Lauren Johnson says high-performing entrepreneurs have similar characteristics as professional athletes. Both have mental traits that lead to inevitable success. She first observed those qualities when working for the New York Yankees, teaching mental performance to accomplished baseball players.
Johnson now consults with executives, entrepreneurs, military members. She told me, “I teach people how to develop mental skills to be their best regardless of circumstance.”
She and I recently discussed the importance of confidence, actions, habits, and more.
Our entire audio conversation is embedded below. The transcript that follows is edited for length and clarity.
Eric Bandholz: Tell us what you do.
Lauren Johnson: I work in the mental performance world. I studied sport and performance psychology, and I consult with all sorts of individuals — from pro athletes to CEOs, executives, military personnel, and everyone in between. I teach people how to develop mental skills to be their best regardless of circumstance.
Bandholz: What do you observe about high performers?
Johnson: I started in sports. I worked for the New York Yankees for four years. There are many parallels between professional athletes and the business and entrepreneurial world. Many qualities that make a major leaguer also make an elite CEO. What makes a Gold Glove winner are the same things that make incredible startup entrepreneurs.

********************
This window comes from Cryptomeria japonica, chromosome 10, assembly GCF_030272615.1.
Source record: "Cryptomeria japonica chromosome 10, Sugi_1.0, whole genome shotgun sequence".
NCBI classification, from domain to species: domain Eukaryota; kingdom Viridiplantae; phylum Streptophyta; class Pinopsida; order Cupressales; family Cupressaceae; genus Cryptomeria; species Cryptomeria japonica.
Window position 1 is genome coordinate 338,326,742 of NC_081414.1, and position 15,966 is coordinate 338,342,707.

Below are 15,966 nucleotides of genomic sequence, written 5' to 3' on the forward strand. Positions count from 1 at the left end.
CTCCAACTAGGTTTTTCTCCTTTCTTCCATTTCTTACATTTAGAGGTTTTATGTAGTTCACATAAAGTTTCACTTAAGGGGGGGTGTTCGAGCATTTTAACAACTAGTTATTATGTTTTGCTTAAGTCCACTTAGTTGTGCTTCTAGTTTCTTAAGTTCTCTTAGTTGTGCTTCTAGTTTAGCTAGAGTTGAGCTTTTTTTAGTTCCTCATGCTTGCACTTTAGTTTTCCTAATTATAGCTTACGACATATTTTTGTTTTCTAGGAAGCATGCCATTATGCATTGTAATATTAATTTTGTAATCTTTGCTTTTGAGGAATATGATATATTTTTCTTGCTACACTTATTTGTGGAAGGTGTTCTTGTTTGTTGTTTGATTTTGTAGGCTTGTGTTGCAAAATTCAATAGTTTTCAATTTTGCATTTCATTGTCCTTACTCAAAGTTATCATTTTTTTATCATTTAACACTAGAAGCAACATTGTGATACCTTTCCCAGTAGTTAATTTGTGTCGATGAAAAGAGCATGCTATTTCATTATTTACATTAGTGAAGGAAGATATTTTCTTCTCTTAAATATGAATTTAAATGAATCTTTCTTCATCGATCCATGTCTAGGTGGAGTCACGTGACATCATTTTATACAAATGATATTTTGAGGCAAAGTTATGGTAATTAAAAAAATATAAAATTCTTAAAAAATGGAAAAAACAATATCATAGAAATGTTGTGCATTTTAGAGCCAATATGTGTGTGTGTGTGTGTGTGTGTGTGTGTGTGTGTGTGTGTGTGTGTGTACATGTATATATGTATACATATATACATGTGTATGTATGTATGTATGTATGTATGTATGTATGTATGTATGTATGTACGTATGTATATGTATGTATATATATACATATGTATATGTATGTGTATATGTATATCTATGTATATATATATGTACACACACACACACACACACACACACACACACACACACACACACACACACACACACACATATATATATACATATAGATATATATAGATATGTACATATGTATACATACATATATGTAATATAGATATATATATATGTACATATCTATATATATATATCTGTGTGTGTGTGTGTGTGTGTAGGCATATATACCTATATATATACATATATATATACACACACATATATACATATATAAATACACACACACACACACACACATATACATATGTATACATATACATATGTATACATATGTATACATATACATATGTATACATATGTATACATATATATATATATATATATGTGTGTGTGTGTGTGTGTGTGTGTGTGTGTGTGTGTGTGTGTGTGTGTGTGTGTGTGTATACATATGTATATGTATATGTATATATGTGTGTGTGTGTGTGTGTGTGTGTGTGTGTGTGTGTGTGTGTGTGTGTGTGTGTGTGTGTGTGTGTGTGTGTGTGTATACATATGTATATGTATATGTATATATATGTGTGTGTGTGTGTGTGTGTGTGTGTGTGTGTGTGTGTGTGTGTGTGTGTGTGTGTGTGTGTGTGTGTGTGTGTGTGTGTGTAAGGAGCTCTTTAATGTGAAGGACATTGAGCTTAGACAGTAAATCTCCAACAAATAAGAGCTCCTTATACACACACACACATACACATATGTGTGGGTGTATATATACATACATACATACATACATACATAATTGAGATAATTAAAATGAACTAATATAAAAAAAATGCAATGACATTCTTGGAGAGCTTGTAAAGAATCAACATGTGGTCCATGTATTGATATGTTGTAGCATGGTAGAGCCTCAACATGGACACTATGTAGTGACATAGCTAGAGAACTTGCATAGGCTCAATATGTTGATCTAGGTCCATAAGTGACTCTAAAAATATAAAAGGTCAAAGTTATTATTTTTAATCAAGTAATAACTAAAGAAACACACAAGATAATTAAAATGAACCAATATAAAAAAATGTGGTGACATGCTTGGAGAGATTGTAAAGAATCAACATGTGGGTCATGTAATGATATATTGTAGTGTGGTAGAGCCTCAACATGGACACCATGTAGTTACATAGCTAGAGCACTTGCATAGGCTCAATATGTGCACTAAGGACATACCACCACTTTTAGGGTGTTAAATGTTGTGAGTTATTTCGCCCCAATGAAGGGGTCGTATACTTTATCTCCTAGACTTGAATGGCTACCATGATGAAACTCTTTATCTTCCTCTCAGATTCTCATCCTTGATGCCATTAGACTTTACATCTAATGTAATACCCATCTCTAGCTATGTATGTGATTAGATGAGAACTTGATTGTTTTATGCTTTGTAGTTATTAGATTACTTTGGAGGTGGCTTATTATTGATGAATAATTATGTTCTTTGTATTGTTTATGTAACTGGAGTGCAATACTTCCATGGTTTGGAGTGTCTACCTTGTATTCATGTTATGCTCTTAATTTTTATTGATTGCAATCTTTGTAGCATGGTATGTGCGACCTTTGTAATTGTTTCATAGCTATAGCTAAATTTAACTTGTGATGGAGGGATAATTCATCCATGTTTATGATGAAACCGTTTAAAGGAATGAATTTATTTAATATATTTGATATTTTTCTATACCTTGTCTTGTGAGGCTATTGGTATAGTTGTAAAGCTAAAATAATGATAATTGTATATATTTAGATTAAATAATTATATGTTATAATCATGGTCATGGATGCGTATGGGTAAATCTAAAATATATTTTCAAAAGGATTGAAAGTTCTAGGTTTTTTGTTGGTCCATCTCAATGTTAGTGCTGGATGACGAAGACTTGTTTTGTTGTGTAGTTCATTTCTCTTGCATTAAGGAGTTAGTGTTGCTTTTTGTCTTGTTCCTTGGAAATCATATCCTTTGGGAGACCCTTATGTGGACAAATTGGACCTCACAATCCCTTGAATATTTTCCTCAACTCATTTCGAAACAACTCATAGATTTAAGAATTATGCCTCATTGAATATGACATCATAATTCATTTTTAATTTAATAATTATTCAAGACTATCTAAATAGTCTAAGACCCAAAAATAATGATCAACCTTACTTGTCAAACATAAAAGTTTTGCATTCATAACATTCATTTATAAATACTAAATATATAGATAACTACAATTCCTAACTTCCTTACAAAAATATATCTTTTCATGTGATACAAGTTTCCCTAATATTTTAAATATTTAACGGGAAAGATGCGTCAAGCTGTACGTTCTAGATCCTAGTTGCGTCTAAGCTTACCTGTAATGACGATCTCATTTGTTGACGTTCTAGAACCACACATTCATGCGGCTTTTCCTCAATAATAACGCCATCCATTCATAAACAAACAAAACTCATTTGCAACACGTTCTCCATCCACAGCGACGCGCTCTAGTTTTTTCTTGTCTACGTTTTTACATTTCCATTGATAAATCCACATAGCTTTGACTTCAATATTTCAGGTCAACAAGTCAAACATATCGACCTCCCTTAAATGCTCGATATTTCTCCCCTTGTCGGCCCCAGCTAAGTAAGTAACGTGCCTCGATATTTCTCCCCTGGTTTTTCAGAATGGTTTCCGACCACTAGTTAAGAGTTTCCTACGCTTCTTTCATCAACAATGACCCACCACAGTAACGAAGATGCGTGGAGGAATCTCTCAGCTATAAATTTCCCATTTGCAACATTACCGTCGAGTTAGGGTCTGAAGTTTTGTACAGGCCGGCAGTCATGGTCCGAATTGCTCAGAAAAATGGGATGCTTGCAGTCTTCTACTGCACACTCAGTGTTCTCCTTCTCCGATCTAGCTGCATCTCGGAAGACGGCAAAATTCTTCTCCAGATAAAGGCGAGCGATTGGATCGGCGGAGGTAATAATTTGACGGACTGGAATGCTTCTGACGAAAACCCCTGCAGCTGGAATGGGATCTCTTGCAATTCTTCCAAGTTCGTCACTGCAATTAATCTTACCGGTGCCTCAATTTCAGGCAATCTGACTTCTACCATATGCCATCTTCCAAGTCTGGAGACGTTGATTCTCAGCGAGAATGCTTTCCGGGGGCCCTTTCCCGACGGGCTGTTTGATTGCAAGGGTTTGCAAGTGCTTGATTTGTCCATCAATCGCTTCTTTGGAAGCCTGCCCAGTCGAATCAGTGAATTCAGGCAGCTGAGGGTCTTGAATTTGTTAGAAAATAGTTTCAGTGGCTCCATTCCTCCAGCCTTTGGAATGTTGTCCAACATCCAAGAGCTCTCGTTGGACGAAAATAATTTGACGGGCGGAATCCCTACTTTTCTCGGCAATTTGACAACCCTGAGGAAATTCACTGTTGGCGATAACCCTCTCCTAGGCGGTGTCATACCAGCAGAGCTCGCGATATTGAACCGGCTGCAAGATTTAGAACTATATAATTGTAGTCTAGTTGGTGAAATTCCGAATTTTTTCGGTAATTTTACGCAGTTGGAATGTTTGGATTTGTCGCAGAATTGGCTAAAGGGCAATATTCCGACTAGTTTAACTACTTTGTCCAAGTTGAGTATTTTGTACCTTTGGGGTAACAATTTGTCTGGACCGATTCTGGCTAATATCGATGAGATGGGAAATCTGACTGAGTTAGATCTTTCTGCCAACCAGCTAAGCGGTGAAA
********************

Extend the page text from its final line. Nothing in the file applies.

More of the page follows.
First, they don’t feel sorry for themselves. Pro athletes, when they make a mistake, they may be upset, they may be frustrated, but they don’t pout and beat themselves up for too long. They recognize it, and they respond quickly. I’ve noticed the same with entrepreneurs. They don’t feel sorry for themselves. Also, high-performing entrepreneurs are not afraid to take risks. They understand that, win or lose, they can gain something from it. They realize that there’s much to gain from failure.
Bandholz: How do high performers develop that confidence not to feel sorry for themselves and be comfortable in who they are?
Johnson: Whenever I think of confidence, I think of waterfalls. Waterfalls all have a source, sometimes multiple water sources, that come together to create the waterfall. When it comes to confidence, the question I often ask is, “What are your sources of confidence?”
What I notice in underperformers or new entrepreneurs is that their sources of confidence are often outside of their control. And when your confidence source is outside of your control, you’re controlled by it.
So the first thing is to recognize where your sources come from and whether they are within your control. And, related to that, confidence comes from our ability to do something well. And that comes from repetition. The best athletes in the world didn’t become that way from talent alone. It was because they put the time into repeating those movements or actions. That’s how they became better. And that’s how we develop mental skills. It’s little muscles in our mind that we have to exercise daily.
Sources of confidence and repetition — those are the two things I would start with.
Bandholz: How can entrepreneurs shift how they see things to achieve the success they’re capable of?